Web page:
Oleg Y. Tinkov, the former banking tycoon who broke with the Kremlin over the war in Ukraine, said on Monday that he had renounced his Russian citizenship.
“I can’t and won’t be associated with a fascist country, that started a war with their peaceful neighbour,” Mr. Tinkov, who is also a citizen of Cyprus, wrote on Instagram. “It is a shame for me to continue to hold this passport.”
Mr. Tinkov became the latest Russian-born mogul to renounce his citizenship, a move that critics say may not only be a statement of principle but also an effort to avoid sanctions or soothe potential business partners who are wary of dealing with Russians.
Nikolay Storonsky, the co-founder of the London-based financial start-up Revolut, renounced his Russian citizenship and finds the war in Ukraine “totally abhorrent,” the company said recently. Yuri Milner, the billionaire tech investor, posted on Twitter on Oct. 10 that he and his family had “completed the process of renouncing our Russian citizenship” after leaving Russia “for good” in 2014.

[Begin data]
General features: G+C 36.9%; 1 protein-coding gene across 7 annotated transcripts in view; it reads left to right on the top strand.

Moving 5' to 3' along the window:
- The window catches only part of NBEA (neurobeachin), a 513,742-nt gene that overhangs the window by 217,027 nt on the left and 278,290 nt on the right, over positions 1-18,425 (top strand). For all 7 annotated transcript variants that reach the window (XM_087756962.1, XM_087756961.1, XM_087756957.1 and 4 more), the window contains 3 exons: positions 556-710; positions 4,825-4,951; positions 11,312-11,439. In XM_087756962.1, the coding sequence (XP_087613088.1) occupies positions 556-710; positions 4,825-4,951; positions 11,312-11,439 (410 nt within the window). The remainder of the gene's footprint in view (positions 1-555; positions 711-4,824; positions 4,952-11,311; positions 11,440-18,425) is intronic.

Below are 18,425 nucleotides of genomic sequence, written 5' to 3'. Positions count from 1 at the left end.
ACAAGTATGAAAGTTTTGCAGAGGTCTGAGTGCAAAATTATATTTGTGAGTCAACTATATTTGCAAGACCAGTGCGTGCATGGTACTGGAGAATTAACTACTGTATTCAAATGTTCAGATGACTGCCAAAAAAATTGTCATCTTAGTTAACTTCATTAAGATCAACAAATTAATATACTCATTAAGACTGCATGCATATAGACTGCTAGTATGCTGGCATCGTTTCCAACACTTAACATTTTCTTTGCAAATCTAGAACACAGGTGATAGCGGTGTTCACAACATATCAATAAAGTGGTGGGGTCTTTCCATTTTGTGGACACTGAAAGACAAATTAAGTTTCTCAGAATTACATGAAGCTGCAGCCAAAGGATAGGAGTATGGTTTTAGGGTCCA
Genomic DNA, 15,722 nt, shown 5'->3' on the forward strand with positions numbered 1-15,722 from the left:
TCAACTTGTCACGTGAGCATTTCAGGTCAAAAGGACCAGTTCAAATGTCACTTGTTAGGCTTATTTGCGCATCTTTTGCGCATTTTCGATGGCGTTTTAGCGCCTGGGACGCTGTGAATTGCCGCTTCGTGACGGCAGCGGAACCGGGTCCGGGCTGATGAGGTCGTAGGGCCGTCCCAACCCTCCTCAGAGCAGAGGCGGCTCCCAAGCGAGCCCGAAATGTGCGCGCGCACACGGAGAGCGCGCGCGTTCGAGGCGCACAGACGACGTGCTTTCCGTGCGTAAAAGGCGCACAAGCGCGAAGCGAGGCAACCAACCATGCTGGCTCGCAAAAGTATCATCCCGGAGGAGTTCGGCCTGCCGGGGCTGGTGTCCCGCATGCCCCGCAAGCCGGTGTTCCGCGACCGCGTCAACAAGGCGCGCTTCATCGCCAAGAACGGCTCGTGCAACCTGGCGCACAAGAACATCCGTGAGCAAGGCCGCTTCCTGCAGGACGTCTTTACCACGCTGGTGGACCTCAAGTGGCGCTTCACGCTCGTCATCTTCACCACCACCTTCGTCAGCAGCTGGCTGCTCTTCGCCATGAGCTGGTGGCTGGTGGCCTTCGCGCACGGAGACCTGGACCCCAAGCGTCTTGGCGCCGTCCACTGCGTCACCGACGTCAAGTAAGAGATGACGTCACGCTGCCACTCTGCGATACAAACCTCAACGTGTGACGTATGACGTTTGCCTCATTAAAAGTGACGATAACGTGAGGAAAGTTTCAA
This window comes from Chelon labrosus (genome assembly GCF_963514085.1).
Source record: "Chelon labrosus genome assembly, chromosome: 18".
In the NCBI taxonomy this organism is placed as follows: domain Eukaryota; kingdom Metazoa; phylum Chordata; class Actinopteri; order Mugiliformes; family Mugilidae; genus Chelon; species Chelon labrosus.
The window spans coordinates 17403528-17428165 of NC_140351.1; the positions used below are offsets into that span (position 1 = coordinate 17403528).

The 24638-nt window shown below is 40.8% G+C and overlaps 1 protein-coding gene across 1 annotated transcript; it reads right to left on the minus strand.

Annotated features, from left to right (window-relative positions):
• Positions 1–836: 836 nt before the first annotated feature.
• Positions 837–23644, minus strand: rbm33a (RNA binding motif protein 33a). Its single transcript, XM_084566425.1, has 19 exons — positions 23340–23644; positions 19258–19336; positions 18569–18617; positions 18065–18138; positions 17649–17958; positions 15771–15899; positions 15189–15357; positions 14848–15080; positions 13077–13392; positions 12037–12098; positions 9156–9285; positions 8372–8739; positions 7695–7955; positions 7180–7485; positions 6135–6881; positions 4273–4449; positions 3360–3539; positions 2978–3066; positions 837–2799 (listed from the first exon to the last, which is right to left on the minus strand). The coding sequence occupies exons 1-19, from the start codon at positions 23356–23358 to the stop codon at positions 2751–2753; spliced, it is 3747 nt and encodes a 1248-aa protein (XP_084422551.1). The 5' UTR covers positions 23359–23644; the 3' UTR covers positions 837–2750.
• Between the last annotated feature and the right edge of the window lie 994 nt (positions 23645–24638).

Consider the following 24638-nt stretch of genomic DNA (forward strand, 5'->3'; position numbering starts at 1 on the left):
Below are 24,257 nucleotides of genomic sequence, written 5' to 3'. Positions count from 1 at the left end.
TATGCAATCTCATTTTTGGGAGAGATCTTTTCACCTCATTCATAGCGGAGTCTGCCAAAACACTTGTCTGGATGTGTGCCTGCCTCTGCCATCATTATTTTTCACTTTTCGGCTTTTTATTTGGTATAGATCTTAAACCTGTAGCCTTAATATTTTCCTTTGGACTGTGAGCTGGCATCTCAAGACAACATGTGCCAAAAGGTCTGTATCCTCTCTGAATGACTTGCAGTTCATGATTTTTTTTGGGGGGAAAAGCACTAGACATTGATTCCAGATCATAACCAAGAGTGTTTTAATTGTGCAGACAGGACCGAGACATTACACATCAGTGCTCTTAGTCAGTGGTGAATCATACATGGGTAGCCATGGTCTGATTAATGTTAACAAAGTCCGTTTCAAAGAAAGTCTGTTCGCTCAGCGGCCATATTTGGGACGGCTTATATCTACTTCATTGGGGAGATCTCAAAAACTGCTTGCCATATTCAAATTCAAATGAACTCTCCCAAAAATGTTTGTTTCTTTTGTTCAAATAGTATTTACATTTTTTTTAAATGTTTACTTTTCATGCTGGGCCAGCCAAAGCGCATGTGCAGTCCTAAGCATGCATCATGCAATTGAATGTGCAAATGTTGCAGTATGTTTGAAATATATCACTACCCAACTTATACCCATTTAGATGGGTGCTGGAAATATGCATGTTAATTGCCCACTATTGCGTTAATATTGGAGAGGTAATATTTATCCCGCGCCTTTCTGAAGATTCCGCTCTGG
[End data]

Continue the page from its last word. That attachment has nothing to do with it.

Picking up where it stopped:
Mr. Tinkov’s move is significant because of his prominence within Russia, where he built an image as a maverick capitalist akin to Richard Branson and where the online bank he founded, Tinkoff, is one of the country’s best-known brands. He publicly denounced President Vladimir V. Putin this past spring and declared in an interview with The New York Times that in the wake of the invasion, “Russia, as a country, no longer exists.”
Mr. Tinkov said at the time that after he spoke out against the war, the Kremlin forced him to sell what had been a multibillion-dollar stake in his bank for 3 percent of what he believed was its true value. Despite his antiwar position, the British government included him on a sanctions list in March.
“I hope more prominent Russian businessmen will follow me, so it weakens Putin’s regime and his economy,” Mr. Tinkov wrote in Monday’s Instagram post, adding a photo of a document certifying his renunciation.
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